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11 September 2007

IT entrenches misalignment

By Andrew Clifford

One of the main roles of IT management is to help business navigate the alternative realities of IT. But the way we do this makes IT more complicated and more misaligned.

A lot of our IT management effort is spent on navigating the complexity and misalignment of IT.

  • We use enterprise architecture to model different views of IT, such as technology, applications and business processes, and to map the relationships between them. This helps us understand what technical response we need to make to support new business needs.
  • We use project portfolio management (PPM) to bring together the competing demands for IT work, to balance priorities, to control the work, and to ensure that resources are directed to the best IT investments.
  • We subdivide the IT work by defining specialist roles, both technical roles (like "IBM middleware specialist") and administrative roles (like "project office co-ordinator").
  • We formalise IT's own work processes, and pursue process maturity. We adopt frameworks like CMMI and ITIL to drive process improvements.

These activities help us bridge the gap between business reality and the alternative reality of IT. They are critical to delivering business value.

But by attempting to manage complexity and misalignment, we legitimise complexity and misalignment. Instead of throwing our hands up in horror and saying, "This is all too hard", we accept the situation and say, "We can do that". We set expectations that it is OK to have more of the same. As we increase our capacity to manage complexity and misalignment, we dig ourselves deeper into it.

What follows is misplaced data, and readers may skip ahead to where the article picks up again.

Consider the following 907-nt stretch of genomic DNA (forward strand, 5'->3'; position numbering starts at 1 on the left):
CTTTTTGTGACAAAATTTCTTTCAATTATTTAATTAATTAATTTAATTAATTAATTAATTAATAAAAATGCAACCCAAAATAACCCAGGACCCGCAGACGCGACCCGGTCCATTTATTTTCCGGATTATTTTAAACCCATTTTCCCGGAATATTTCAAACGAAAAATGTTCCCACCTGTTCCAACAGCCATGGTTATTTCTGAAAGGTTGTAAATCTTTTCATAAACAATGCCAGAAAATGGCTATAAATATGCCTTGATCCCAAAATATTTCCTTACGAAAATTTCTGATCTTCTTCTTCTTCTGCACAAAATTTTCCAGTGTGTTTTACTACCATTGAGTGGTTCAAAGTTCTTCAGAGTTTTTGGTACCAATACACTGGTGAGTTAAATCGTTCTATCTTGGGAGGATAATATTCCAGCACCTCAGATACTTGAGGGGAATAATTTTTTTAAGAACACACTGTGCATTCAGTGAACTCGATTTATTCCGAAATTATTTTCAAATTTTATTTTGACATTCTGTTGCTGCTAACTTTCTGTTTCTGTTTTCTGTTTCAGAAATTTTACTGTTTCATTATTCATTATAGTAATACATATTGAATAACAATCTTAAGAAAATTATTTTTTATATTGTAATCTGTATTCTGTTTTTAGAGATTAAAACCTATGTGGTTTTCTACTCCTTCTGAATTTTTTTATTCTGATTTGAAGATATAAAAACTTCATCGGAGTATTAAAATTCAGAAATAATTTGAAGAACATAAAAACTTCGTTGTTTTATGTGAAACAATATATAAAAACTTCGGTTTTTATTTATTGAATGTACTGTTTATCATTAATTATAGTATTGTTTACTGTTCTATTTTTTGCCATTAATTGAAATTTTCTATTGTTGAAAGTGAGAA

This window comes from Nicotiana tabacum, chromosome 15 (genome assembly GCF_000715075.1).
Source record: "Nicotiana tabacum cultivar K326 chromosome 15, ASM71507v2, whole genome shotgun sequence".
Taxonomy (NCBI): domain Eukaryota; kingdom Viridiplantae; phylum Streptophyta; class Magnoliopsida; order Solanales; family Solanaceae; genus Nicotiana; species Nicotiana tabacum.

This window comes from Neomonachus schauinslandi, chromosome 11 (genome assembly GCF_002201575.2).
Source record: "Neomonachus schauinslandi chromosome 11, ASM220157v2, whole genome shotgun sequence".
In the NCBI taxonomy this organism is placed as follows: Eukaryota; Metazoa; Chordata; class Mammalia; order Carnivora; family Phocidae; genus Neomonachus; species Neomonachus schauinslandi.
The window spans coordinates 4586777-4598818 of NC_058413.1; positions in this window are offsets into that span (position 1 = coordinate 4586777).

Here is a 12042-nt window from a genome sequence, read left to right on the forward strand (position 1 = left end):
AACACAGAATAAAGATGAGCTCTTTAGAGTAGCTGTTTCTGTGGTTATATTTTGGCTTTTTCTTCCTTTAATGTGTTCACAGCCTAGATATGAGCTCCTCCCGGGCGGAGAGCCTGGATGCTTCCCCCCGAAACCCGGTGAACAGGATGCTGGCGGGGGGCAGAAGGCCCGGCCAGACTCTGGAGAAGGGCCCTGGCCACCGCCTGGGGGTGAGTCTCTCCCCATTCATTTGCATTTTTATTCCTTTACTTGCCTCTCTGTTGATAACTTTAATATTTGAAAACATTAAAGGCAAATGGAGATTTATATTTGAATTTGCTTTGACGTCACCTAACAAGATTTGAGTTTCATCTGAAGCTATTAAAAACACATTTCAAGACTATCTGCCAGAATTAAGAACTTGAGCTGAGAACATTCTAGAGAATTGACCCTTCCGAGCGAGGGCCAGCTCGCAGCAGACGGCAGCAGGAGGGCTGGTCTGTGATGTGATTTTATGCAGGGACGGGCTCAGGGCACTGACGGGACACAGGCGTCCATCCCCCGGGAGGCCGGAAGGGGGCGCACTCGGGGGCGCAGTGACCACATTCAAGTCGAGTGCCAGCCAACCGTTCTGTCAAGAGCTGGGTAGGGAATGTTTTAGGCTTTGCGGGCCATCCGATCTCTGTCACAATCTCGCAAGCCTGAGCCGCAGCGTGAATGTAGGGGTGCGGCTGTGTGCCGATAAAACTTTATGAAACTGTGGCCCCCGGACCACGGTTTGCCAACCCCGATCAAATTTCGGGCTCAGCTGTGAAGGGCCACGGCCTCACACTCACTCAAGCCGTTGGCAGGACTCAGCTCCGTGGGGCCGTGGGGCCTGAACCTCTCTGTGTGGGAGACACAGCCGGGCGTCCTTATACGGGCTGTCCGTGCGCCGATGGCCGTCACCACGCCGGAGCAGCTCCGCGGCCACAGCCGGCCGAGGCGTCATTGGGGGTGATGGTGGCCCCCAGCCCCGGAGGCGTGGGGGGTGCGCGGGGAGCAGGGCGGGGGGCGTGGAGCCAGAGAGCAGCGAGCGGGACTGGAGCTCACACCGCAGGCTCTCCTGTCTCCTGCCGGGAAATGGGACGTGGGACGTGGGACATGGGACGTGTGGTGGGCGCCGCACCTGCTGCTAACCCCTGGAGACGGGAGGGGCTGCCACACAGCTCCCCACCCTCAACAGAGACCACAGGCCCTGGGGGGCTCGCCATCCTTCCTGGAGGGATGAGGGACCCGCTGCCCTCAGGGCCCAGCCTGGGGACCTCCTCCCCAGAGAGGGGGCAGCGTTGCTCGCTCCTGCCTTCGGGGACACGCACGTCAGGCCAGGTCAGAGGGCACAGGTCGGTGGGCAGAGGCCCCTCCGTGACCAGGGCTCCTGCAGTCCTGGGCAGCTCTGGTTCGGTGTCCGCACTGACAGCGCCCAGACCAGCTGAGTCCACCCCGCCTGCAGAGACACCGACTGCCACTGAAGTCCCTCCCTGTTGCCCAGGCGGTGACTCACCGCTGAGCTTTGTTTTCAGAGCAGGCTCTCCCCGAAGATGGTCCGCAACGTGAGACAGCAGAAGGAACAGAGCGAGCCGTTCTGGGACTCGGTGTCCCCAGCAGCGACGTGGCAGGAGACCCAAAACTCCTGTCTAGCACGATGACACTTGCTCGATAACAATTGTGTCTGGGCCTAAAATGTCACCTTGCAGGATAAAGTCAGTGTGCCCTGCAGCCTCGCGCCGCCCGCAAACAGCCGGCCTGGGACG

• Because we have enterprise architecture, our response to new business requirements is to add new layers and shared components, not to build systems that focus on single business areas.
  • Because we have PPM, our response to unclearly defined projects is to continue to juggle multiple needs and stakeholders, not to stop the project and seek clarity.
  • Because we have specialist roles, our response to niche technologies is to create more specialist roles, not to reject the technology as unviable.
  • Because we manage processes, our response to misaligned and inefficient processes is to elaborate our processes with more controls and sub processes, not to start again with something simpler and more focussed.

Our IT management is a rational response to the structural problems we see in IT, and is a genuine attempt to manage the complexities to better serve the needs of business. But inadvertently, by managing complexity and misalignment, we entrench it.

We are on a heretical journey. We have seen that the structures of IT - architecture, organisation, decision making - are largely a by-product of engineering necessity, and that these form an alternative reality that does not align with the realities of business. And our IT management response, rational and valiant though it is, further entrenches this misalignment. We are in a hole, and we are trying to dig ourselves out.

Next week I will start painting a picture of how this misalignment contributes to the major problems we have in IT.

Next: The root of all evil

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